The Early Modern Commons

Search Results for "Maddie Cox"

Your search for posts with tags containing Maddie Cox found 11 posts

Learning languages and Love’s Labour’s Lost

John Florio is perhaps best known for his translation of Montaigne’s Essais, published in 1603 and so well written that it was the chosen version even of Shakespeare’s contemporaries who could read French.  Shakespeare is known to have read,...
From: Finding Shakespeare on 26 Sep 2014

A Week of Celebrations

  Roger Fox back in the stack This week has obviously been full of activity as Wednesday saw the 450th anniversary of the birth of William Shakespeare. We also celebrated the 50th anniversary of the building of the Shakespeare Centre on Wednesday...
From: Finding Shakespeare on 25 Apr 2014

Reader 5000!

Sophie with her ticket number 5000 and bag of gifts We have been waiting with bated breath in the Reading Room for the registration of our next Reader because that person would be the recipient of Reader’s Ticket number 5000! We have been registering...
From: Finding Shakespeare on 20 Feb 2014

Explore Your Archive Day – Tudor Life in the Reading Room

Our Tudor display for Explore Your Archive   Written by Madeleine Cox, Reading Room Services Co-ordinator. Last week was Explore Your Archives Week, a national event organised by the TNA to raise awareness of the rich variety and value of historic...
From: Finding Shakespeare on 25 Nov 2013

Tales from the Reading Room – Episode 41

This week saw the centenary of Vivien Leigh’s birth and we were looking at some of the stunning Angus McBean photos we have in our collections of the Vivien and her husband, Laurence Olivier  just recently in order to create a display to accompany...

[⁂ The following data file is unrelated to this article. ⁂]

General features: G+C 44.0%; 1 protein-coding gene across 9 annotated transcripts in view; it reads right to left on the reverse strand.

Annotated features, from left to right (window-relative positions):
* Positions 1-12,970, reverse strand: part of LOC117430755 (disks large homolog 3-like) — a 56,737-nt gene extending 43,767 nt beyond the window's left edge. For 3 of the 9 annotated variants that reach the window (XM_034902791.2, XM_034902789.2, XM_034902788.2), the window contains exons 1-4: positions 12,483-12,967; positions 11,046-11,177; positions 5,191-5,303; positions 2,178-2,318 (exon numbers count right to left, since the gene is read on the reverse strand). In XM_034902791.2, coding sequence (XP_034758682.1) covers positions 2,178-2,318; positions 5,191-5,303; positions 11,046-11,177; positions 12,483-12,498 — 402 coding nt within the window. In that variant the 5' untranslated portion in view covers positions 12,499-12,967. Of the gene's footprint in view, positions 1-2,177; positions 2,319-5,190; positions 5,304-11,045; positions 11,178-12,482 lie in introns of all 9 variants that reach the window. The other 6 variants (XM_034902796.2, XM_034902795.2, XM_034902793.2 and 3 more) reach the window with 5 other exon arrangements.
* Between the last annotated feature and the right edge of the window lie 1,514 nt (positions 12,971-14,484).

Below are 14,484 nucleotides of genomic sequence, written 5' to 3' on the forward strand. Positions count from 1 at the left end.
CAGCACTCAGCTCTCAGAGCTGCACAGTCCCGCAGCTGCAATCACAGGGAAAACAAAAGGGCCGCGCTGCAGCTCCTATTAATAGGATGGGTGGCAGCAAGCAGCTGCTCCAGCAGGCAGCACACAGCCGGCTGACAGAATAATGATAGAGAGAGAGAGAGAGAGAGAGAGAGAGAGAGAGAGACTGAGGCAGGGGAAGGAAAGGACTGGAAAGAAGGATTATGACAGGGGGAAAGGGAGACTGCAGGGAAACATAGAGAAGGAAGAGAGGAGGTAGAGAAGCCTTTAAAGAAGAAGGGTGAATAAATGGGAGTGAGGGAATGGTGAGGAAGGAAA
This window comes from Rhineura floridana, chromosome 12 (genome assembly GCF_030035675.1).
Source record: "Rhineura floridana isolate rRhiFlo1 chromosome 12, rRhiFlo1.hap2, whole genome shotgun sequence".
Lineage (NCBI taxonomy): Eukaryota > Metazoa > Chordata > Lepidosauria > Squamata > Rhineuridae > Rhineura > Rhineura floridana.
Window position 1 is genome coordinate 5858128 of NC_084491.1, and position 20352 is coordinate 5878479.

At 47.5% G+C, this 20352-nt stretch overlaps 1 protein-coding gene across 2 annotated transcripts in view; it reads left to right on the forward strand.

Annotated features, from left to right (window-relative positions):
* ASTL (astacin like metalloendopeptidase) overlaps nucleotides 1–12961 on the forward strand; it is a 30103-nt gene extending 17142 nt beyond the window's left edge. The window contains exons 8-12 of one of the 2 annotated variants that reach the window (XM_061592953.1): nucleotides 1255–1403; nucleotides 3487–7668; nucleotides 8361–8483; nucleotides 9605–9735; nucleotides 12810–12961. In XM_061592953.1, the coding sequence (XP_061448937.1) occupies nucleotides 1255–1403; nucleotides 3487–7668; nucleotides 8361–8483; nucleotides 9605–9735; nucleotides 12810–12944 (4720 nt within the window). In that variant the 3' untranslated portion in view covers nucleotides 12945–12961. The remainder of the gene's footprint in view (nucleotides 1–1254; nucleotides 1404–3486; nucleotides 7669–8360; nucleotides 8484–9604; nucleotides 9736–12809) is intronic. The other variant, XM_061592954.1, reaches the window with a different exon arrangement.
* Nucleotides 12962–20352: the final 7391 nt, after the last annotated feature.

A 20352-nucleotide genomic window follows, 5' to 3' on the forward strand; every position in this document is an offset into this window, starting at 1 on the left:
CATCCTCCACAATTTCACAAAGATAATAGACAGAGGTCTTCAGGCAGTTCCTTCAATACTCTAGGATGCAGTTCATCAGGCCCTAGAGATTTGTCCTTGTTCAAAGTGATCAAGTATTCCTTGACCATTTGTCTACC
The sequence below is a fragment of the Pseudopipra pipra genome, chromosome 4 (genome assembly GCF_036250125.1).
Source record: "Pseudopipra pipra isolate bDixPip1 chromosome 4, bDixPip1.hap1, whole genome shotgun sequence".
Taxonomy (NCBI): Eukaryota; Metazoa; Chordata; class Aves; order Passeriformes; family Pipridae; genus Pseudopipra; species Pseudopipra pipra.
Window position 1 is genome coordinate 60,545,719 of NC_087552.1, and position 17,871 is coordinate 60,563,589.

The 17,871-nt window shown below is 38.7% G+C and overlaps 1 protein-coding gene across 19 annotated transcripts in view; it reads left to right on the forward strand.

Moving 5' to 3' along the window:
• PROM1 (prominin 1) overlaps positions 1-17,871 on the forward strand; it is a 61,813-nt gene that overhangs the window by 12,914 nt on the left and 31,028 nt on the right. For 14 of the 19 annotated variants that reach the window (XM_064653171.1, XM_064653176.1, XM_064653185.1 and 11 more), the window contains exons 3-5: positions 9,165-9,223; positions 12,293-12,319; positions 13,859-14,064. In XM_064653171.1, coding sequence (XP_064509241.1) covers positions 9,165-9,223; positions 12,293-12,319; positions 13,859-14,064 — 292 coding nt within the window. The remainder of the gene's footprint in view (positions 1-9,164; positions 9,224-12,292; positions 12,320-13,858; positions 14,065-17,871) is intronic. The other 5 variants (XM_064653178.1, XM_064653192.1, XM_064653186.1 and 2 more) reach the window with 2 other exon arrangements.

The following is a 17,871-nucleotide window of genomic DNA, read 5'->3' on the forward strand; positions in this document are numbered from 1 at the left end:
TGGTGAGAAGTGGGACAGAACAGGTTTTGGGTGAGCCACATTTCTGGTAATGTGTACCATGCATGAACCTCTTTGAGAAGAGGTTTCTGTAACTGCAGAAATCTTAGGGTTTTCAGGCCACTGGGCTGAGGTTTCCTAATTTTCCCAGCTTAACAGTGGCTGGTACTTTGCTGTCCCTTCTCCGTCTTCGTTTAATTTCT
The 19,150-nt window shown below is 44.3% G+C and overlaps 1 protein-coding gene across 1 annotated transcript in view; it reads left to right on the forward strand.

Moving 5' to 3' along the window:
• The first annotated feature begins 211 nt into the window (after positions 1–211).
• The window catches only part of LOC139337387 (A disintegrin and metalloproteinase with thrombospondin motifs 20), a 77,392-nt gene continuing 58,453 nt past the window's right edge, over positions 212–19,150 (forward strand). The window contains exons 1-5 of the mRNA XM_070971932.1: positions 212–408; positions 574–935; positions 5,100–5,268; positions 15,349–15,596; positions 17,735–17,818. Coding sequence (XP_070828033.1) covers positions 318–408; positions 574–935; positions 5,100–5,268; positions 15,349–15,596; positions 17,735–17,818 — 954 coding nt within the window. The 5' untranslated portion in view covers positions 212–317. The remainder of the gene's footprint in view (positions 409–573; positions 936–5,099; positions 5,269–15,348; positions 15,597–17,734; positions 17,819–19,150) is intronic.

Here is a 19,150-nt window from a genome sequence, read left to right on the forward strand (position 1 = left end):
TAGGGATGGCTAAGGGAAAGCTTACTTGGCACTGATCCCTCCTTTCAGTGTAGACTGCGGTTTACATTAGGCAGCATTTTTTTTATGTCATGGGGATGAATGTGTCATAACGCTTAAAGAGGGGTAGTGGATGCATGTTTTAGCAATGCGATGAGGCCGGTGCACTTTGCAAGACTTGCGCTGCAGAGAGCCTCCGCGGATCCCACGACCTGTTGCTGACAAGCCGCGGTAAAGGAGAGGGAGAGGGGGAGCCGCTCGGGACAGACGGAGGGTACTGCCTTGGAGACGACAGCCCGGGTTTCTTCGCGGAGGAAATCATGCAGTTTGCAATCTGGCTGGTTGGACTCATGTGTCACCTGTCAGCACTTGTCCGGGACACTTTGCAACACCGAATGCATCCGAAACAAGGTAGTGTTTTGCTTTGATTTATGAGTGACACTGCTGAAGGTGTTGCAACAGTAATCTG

From: Finding Shakespeare on 7 Nov 2013

Tales from the Reading Room – Episode 40

Voltaire, Garrick and Shakespeare, September 6-9th and a man in a blue suit decorated with frogs….! Another week of connections and finding items in the collections with unexpected links! Readers frequently want discuss current productions with...
From: Finding Shakespeare on 7 Sep 2013

Tales from the Reading Room – Wish You Were Here Challenge Update!

Just over a year ago, we set our readers and fellow library and archive fans a challenge.  We asked you to send us postcards, either from your travels or from where you live, if possible with a library / archive/ museum theme or just something plain...
From: Finding Shakespeare on 31 Jul 2013

Tales from the Reading Room – Episode 32

Happy World Book Day! World Book Day is a celebration of authors, illustrators, books and (most importantly) it’s a celebration of reading. It has been designated by UNESCO as a worldwide celebration of books and reading and is marked in over 100 countries...
From: Finding Shakespeare on 7 Mar 2013

Tales from the Reading Room – Episode 31

 \nSorting through the Warwickshire and Stratford section book by book\nLast week was our first ‘Closed week’ in several years and it has been a great opportunity to make some improvements, both in the Reading Room and behind the scenes.  Our...
From: Finding Shakespeare on 22 Feb 2013

Tales from the Reading Room – Episode 30